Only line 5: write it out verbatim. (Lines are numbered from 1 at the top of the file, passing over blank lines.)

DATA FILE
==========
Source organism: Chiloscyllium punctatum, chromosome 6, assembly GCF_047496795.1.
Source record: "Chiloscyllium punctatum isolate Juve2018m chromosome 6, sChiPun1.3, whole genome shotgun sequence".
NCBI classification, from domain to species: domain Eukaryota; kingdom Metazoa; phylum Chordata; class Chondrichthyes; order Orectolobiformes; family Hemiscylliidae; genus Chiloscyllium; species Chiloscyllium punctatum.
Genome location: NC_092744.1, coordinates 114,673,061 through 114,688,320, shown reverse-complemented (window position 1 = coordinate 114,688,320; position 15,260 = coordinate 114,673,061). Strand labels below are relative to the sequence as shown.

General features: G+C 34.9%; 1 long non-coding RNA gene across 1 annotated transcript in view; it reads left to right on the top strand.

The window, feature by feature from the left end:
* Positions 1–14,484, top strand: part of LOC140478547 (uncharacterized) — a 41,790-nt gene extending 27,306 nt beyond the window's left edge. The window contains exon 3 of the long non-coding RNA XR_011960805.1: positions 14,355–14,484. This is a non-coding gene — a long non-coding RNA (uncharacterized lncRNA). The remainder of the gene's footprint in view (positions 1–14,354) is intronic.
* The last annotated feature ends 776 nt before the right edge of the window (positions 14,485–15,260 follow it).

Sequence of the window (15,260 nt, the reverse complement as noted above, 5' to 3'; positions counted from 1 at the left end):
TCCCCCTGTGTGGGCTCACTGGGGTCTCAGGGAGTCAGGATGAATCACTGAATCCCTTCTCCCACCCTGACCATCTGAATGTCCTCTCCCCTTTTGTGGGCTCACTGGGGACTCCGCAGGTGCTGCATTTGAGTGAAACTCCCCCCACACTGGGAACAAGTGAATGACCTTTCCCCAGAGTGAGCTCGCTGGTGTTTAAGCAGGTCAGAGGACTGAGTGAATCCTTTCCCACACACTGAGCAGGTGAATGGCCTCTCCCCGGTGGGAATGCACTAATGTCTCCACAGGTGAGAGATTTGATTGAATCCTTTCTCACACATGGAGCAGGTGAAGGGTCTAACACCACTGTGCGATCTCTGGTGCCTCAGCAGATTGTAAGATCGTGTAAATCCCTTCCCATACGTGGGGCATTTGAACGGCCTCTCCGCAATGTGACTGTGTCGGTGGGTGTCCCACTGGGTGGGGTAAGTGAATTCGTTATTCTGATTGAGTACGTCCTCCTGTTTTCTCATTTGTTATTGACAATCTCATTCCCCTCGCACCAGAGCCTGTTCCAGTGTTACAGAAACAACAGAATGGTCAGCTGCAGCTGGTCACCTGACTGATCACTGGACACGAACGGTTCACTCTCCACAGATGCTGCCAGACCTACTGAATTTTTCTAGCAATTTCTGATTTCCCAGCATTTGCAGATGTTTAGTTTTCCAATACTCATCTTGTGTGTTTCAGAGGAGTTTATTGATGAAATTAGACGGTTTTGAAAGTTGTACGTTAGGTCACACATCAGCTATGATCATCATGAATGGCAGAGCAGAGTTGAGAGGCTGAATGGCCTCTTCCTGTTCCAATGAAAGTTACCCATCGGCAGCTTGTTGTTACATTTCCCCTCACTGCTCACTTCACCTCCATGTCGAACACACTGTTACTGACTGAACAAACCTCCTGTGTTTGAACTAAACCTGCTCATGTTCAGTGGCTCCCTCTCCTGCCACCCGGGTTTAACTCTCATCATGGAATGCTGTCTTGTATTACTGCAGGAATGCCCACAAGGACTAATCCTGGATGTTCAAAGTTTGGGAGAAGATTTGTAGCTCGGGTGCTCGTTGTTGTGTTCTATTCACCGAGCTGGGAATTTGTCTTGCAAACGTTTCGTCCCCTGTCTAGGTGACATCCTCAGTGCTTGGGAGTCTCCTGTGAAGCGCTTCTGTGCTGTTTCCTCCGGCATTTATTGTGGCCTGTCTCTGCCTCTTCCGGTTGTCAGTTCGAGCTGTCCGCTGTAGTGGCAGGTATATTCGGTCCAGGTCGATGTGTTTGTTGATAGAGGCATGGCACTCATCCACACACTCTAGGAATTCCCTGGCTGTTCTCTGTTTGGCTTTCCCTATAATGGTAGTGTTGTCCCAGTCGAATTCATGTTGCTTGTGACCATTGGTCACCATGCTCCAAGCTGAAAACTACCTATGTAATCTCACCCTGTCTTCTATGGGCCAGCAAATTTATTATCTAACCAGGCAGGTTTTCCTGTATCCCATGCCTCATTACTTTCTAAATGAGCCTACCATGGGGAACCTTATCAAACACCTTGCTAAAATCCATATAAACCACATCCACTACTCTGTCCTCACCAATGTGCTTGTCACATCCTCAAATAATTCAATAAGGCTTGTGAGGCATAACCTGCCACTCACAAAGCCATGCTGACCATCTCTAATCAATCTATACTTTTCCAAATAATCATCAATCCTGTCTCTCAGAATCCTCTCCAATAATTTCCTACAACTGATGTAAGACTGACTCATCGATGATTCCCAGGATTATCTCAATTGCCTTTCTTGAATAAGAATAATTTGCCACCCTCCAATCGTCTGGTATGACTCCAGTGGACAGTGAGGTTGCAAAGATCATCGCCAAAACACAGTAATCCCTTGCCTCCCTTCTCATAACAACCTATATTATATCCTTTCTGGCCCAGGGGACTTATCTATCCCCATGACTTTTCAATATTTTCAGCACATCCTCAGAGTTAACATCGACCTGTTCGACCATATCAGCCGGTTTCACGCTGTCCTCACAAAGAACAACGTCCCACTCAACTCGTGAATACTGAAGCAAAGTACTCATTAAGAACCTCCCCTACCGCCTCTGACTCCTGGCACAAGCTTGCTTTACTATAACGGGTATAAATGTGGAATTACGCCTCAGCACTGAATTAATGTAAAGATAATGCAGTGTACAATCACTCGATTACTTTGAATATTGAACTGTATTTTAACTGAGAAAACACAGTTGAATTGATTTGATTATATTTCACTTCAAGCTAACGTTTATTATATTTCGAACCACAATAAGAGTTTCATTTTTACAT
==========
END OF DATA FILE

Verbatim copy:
General features: G+C 34.9%; 1 long non-coding RNA gene across 1 annotated transcript in view; it reads left to right on the top strand.